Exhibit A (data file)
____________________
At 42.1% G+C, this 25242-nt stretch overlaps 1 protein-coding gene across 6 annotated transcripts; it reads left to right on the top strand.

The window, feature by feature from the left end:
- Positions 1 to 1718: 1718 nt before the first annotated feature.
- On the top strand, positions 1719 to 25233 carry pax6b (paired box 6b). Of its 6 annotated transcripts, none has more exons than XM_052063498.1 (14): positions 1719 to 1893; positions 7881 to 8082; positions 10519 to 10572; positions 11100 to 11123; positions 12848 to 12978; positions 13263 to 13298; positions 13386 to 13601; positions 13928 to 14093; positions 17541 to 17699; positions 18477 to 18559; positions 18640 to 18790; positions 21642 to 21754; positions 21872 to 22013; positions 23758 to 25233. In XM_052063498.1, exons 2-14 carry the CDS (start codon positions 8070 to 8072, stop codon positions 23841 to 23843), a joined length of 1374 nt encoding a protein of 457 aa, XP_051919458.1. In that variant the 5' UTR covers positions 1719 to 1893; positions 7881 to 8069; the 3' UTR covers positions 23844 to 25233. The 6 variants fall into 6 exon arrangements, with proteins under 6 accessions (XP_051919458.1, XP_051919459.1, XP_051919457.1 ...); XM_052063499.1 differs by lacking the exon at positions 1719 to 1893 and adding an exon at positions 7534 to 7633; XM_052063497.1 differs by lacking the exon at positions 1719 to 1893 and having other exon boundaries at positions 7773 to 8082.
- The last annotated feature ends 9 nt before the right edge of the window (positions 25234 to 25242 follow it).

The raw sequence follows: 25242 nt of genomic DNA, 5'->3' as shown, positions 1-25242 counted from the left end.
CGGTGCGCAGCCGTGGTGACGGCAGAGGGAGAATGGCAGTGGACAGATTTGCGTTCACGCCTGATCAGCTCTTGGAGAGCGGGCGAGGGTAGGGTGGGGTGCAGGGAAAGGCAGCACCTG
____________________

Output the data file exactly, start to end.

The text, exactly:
At 42.1% G+C, this 25242-nt stretch overlaps 1 protein-coding gene across 6 annotated transcripts; it reads left to right on the top strand.

The window, feature by feature from the left end:
- Positions 1 to 1718: 1718 nt before the first annotated feature.
- On the top strand, positions 1719 to 25233 carry pax6b (paired box 6b). Of its 6 annotated transcripts, none has more exons than XM_052063498.1 (14): positions 1719 to 1893; positions 7881 to 8082; positions 10519 to 10572; positions 11100 to 11123; positions 12848 to 12978; positions 13263 to 13298; positions 13386 to 13601; positions 13928 to 14093; positions 17541 to 17699; positions 18477 to 18559; positions 18640 to 18790; positions 21642 to 21754; positions 21872 to 22013; positions 23758 to 25233. In XM_052063498.1, exons 2-14 carry the CDS (start codon positions 8070 to 8072, stop codon positions 23841 to 23843), a joined length of 1374 nt encoding a protein of 457 aa, XP_051919458.1. In that variant the 5' UTR covers positions 1719 to 1893; positions 7881 to 8069; the 3' UTR covers positions 23844 to 25233. The 6 variants fall into 6 exon arrangements, with proteins under 6 accessions (XP_051919458.1, XP_051919459.1, XP_051919457.1 ...); XM_052063499.1 differs by lacking the exon at positions 1719 to 1893 and adding an exon at positions 7534 to 7633; XM_052063497.1 differs by lacking the exon at positions 1719 to 1893 and having other exon boundaries at positions 7773 to 8082.
- The last annotated feature ends 9 nt before the right edge of the window (positions 25234 to 25242 follow it).

The raw sequence follows: 25242 nt of genomic DNA, 5'->3' as shown, positions 1-25242 counted from the left end.
CGGTGCGCAGCCGTGGTGACGGCAGAGGGAGAATGGCAGTGGACAGATTTGCGTTCACGCCTGATCAGCTCTTGGAGAGCGGGCGAGGGTAGGGTGGGGTGCAGGGAAAGGCAGCACCTG